These are exciting times in the IT industry. The cloud, DevOps, the internet of things, machine learning and countless other innovations are rapidly changing our marketplace.
While this is exciting, you may find it challenging to rise to these market opportunities. New technologies offer a myriad of choices often with steep learning curves. Maintaining existing systems and rolling out releases at market cadence places demands on internal technical capacity. The friction in rolling out new features is called Technical Debt. Without prudent management this debt will grow and severely impact your ability to deliver value.
The first step is to identify and measure the technical debt in your products. This could be as simple as asking developers to measure how much they are slowed by technical debt in certain products or parts of the code. Or you could use tools to automatically measure technical debt as part of your build process.
While raw technical debt measures are important, it is even more important to put them into a wider context by characterizing the impact of the technical debt. For example, technical debt in a product undergoing a lot of change is less important that technica debt in stable products that rarely change. You may also want to orient your teams to the technical debt concept. We have developed the Dice of Debt game which is a fun and informative way to explore the impact of technical debt.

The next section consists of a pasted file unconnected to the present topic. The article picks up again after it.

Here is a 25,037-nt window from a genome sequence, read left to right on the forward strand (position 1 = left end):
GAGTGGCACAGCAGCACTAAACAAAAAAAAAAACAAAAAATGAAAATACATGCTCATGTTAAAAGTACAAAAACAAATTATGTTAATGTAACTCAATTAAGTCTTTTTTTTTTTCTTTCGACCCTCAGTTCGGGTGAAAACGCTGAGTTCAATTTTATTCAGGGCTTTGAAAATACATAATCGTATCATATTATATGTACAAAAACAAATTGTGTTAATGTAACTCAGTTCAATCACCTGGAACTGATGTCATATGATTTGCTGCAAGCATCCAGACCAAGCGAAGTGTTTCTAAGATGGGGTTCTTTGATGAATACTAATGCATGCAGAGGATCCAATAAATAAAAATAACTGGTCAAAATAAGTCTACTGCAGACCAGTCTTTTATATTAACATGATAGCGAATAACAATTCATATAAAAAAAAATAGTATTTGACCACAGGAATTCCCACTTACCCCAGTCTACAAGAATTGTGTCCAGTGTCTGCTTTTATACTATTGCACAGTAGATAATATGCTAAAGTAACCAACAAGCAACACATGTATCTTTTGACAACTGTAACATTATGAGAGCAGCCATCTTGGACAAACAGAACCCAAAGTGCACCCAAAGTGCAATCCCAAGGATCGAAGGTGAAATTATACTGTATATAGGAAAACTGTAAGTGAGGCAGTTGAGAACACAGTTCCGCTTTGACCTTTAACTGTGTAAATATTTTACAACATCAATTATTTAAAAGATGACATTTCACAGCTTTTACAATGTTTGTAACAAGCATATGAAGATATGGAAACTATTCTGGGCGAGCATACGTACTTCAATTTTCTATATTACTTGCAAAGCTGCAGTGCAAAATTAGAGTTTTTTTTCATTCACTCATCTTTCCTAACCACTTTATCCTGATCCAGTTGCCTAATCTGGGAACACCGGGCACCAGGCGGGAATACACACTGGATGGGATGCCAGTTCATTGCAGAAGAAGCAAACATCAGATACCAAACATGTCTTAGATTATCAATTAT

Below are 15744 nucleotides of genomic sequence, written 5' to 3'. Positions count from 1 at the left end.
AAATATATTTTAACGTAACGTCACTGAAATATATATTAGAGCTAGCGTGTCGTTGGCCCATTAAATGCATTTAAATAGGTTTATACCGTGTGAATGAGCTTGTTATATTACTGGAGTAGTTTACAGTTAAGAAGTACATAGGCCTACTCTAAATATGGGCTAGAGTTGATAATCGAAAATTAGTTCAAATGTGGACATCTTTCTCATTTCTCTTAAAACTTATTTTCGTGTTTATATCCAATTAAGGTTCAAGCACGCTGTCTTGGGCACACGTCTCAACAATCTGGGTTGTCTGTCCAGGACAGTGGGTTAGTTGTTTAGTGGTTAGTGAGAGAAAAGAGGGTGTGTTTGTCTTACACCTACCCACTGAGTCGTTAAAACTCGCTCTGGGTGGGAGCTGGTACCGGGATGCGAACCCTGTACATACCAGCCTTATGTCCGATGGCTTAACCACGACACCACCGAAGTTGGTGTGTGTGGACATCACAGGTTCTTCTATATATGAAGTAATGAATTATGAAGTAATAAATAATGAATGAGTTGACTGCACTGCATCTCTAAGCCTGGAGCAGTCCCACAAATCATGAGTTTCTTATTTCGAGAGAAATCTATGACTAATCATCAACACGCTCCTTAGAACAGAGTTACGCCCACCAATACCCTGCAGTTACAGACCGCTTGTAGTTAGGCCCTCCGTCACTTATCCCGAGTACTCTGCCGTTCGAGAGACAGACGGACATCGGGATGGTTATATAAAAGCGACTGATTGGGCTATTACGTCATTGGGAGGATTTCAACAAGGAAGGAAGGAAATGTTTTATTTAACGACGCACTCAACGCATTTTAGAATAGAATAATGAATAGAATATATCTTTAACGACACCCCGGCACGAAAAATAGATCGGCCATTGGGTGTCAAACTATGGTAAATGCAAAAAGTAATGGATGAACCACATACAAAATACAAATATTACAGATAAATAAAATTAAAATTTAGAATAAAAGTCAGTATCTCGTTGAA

Now that you have measured and oriented your teams to technical debt you could schedule technical debt iterations or add technical debt stories to your product backlog. See project management and technical debt for additional insights and approaches to dealing with technical debt.
Let’s do this! The simplest, and most effective, technique for dealing with technical debt is to apply the “boy scout” rule and have teams commit to keeping the code clean through opportunistic refactoring. Teams could include technical debt reduction as part of their working agreement or Definition of Done. Once some action has been taken you can loop back to the Observe step and keep looping.
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